A good article in the SST:
Kiwis need to give a little more of themselves to help others.
And to incentivise organ donation, there are calls for the Government to help fund funerals, bump people up the transplant waiting list and even pay for live donations.
New Zealand has one of the lowest donor rates in the western world, with 8.7 donors per million people, according to 2010 figures from Organ Donation NZ. This compares with France’s rate of 23.7, Britain with 16.4 and Australia with 13.5. …
Canterbury University economics professor Eric Crampton said organ donation was something New Zealanders didn’t really think about, even if they ticked that option on their driver’s licence.
“Nothing around the driver’s licence scheme really helps to encourage an informed decision,” Crampton said. Even if a person has indicated a willingness to donate organs, they need to be in a hospital intensive care unit when they die to be eligible, and next-of-kin consent is still required. “Doctors seem reluctant to assign a terminal patient to a scarce ICU bed in hope the patient’s family will consent to donation.”
Doctors still feel the need to ask for explicit consent from family at what is the “worst possible time”, Crampton said. “It’s no surprise that half of families asked decline.”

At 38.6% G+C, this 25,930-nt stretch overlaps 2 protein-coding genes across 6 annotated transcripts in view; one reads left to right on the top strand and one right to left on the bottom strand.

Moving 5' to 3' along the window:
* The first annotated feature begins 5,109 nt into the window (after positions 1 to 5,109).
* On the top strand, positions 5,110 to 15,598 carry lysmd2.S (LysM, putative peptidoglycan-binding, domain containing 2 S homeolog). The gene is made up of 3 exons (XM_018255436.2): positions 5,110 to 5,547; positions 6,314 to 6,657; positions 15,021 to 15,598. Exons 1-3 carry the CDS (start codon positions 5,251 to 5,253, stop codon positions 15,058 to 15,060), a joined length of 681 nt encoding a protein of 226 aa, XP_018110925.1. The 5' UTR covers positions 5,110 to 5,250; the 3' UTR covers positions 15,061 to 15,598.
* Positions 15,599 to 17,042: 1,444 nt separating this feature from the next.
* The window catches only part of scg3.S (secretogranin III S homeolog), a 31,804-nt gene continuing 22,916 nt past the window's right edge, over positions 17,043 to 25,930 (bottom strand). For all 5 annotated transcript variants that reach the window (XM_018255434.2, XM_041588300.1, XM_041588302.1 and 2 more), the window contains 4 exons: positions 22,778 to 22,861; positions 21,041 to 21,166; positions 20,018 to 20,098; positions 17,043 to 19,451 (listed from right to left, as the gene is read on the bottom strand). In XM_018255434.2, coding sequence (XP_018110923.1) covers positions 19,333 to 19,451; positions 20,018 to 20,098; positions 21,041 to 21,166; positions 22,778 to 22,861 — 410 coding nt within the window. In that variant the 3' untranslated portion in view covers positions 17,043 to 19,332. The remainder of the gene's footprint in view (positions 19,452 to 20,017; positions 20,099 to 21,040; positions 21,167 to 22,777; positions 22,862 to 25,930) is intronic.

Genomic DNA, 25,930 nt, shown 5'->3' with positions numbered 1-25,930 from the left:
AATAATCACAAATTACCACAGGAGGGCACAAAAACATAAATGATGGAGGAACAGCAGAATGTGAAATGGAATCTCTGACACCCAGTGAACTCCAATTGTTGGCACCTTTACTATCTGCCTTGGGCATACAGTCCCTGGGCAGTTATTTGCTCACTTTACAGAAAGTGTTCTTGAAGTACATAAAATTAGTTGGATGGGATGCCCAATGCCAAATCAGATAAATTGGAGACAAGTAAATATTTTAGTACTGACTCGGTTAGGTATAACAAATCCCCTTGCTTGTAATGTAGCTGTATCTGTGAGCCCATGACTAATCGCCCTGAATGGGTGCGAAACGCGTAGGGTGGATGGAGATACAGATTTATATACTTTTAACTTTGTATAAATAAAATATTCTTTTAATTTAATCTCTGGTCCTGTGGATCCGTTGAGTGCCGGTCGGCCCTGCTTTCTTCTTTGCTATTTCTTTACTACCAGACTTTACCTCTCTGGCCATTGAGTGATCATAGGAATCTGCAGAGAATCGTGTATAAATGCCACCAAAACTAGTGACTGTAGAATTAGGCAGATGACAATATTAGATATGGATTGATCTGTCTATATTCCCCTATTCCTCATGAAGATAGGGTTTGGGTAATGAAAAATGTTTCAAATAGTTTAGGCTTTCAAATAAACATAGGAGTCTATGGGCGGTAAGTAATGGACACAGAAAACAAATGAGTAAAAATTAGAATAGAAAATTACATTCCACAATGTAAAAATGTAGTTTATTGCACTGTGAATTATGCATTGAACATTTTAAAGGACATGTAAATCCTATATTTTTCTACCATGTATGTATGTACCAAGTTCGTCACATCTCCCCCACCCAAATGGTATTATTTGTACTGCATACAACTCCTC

Methods of incentivisation are effective in other countries, including payment towards funeral costs. That would also encourage people to discuss the issue with their family when making a will, he said.
Compared with the cost of long-term dialysis, subsidising funerals is relatively cheap. “WINZ helps defray funeral costs for the poor. Why can’t we also defray funeral costs of those helping to save others’ lives?”
Another effective measure in Israel is compensating live donors with up to 40 days’ lost wages and expenses. Expenses such as travel are covered in New Zealand, but not wages. National list MP Michael Woodhouse has proposed a private member’s bill to give donors the equivalent of 80 per cent of their earnings using the same formula applied to income support for ACC recipients.
A Sunday Star-Times reader poll showed overwhelmingly that families should not overrule the deceased if they have indicated on their driver’s licence they want to donate organs.
From a sample of 1029, 87 per cent were adamant the deceased’s wishes must be followed. Eight per cent said it was OK to overrule and 4 per cent didn’t know.
“Your organs belong to you, not your family. If you have signalled that you want to be an organ donor then that wish should be honoured,” was a typical response.
“I would be most upset if my family was to override my wish to be a donor. Perhaps we should all take time to discuss our wishes,” wrote another reader.
While that poll is not a scientific sample, the result is so over-whelming I suspect the vast majority of NZers agree that families should not get to veto the explicit wishes of the deceased.
All these other measures talked about are laudable, and I support. But most of all we need a law change to give priority to your wishes, should you die and have consented to organ donation.